(Probability of Hit) x (Average Damage) x (number of rounds)

Note that the Probability of Hit is related to (target AC - Attack Bonus), and is 50% when (target AC - Attack Bonus) = 10.5

The winner of an attrition based conflict (see Lanchester Model of Attrition Warfare) will be the side that can inflict average damage until the enemy is dead, and then have some residual strength of their own. In D&D parlance, that means that:

(Allies HP) / (Enemy Rate of Damage) > (Enemies HP) / (Allies Rate of Damage)

From this, your Warding Bond will not affect your Allies Rate of Damage, or your Enemies HP, so you are working entirely on the left hand side of the inequality. In order to be successful, your dwarf must survive enough damage to provide your allies resistance so that you get a two fold bonus to the inequality (since Enemy Rate of Damage is reduced by 1/2).

In addition, the AC bonus that you provide to those affected with the spell gives them an additional 5% reduction in the enemies probability of damaging them per round. This will further serve to reduce the damage taken on the left hand side of the equation.

The answer to your question lies in comparing all of the parameters that I have listed. I will facilitate this by providing four bounding conditions:

  1. The enemy has vastly more HP than your dwarf, relative to the average rate of damage, and they do damage at a higher rate than your allies. This is the suicidal case you reference.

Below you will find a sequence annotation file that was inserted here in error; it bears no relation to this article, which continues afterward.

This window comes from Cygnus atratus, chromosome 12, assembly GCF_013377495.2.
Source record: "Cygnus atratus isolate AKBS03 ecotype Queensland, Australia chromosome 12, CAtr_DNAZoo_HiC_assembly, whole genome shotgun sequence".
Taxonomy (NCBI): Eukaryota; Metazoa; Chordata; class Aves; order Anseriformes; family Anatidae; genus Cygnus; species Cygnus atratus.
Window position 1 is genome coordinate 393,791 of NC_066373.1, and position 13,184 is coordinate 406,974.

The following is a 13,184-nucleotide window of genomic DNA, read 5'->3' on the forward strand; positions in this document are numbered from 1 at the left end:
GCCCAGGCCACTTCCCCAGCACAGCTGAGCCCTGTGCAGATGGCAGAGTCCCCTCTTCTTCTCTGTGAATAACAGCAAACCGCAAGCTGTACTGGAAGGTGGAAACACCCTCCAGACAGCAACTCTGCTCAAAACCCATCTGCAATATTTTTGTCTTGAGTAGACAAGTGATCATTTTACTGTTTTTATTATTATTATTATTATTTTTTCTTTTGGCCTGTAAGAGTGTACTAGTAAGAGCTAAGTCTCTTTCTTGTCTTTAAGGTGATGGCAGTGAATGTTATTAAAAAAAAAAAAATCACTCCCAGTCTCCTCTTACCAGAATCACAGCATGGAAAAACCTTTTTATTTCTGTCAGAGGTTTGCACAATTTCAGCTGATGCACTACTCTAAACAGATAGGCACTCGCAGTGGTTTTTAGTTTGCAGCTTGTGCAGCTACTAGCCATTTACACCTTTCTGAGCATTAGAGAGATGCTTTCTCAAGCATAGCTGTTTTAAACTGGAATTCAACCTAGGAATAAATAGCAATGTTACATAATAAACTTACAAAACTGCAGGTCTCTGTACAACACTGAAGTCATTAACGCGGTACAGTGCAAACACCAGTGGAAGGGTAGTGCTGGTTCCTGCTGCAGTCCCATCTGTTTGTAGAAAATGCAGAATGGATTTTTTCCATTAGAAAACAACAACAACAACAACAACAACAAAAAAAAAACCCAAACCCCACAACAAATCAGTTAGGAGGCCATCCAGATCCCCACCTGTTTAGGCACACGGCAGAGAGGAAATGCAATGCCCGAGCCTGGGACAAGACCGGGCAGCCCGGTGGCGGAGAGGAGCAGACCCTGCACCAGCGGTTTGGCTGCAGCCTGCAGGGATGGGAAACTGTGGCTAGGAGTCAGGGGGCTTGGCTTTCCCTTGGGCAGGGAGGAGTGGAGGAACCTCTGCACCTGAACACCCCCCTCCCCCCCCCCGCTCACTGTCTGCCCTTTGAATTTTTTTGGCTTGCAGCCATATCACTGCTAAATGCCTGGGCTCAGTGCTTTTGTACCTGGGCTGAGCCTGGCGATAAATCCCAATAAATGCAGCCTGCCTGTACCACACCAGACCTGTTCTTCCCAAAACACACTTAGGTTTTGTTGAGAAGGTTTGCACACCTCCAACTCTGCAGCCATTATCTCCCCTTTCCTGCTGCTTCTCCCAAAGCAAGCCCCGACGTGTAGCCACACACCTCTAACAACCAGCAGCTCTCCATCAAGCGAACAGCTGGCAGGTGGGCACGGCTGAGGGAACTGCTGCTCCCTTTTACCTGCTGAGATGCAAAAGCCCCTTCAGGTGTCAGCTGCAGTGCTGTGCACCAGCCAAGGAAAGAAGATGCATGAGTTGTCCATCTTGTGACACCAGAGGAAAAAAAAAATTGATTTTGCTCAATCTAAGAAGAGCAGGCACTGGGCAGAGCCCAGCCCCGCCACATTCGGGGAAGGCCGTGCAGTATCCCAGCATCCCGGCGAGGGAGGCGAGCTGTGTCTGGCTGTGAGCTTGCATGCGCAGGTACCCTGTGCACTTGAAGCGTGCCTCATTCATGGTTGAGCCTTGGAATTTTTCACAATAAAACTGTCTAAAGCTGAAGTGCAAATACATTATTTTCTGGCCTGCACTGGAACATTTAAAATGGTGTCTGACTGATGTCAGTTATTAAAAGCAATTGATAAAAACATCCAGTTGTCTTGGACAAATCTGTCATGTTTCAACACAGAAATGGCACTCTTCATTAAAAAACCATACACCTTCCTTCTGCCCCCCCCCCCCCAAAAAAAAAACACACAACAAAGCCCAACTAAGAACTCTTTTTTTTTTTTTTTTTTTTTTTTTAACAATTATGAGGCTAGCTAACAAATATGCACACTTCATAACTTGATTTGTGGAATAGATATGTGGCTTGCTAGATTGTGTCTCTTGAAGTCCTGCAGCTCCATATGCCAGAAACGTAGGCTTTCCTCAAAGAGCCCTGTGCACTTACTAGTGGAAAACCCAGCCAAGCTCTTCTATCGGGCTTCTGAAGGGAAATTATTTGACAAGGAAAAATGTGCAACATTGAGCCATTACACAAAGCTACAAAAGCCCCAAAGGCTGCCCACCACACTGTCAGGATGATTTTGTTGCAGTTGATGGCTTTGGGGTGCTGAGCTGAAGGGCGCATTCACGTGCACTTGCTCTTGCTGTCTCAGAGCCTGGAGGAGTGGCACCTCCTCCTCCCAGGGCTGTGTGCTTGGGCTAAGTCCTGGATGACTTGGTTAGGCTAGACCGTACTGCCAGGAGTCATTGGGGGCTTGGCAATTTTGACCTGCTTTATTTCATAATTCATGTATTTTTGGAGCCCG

2. The enemy has far more HP than your dwarf, but they do damage at a much lower rate.

  3. The enemy has far fewer HP than your dwarf, but they do damage at a much higher rate.

  4. The enemy has far fewer HP than your dwarf and they do damage at a much lower rate.

In case 1, it is unlikely (5%) that you will see the benefit of the spell, and your dwarf is very much at risk. In case 4, it is also unlikely that you will see the benefit of the spell, largely because your allied force didn't need it.

In cases 2 and 3, the benefit of the spell can swing the tide. There isn't a clear cut use case, since it will depend on the specific engagement. In these cases, if the enemies average damage is more than double your force's average damage, then the spell is a bad idea (so is combat).

In this case, we now switch back to the first formula.

(number of rounds for attrition) = (Enemy HP) / (Probability of Hit * Average Damage)

using a Ph of 50%, the dwarf will survive (most of the time) when:

(Enemy HP) / (0.5 * Friendly Avg Damage) < (Dwarf HP) / (0.45 * 0.5 * Enemy Avg Damage)

(Note that the 0.45 is for the AC change, and the 0.5 is the resistance).

This tells us that the probability is that the dwarf will survive ~50% of the time when you have ~1/2 as many hit points as the opposing force. If you have more HP than that, you will survive more. If you roll better (or the enemy rolls worse) you will survive more.

From this, you could consider spreading yourself "that" thin. Pick the hardest hitting allies who are the weakest, and start bonding them until you get to a number (understanding that the enemies rate of damage to the dwarf will go up linearly with each ally you bond) that is close to the ratio of your HP to the entire enemy force's HP.


  1. The dwarf is not fighting. If the dwarf is ALSO taking direct damage, it complicates the equations a bit (makes them second order), and I would need a lot more detail to solve them (including the specific parameters of the engagement on both sides).

  2. There are no area based spells being cast against the multiple bonded allies

  3. No consideration was taken for the enhancement in saving throws for bonded allies (requires much more specific model).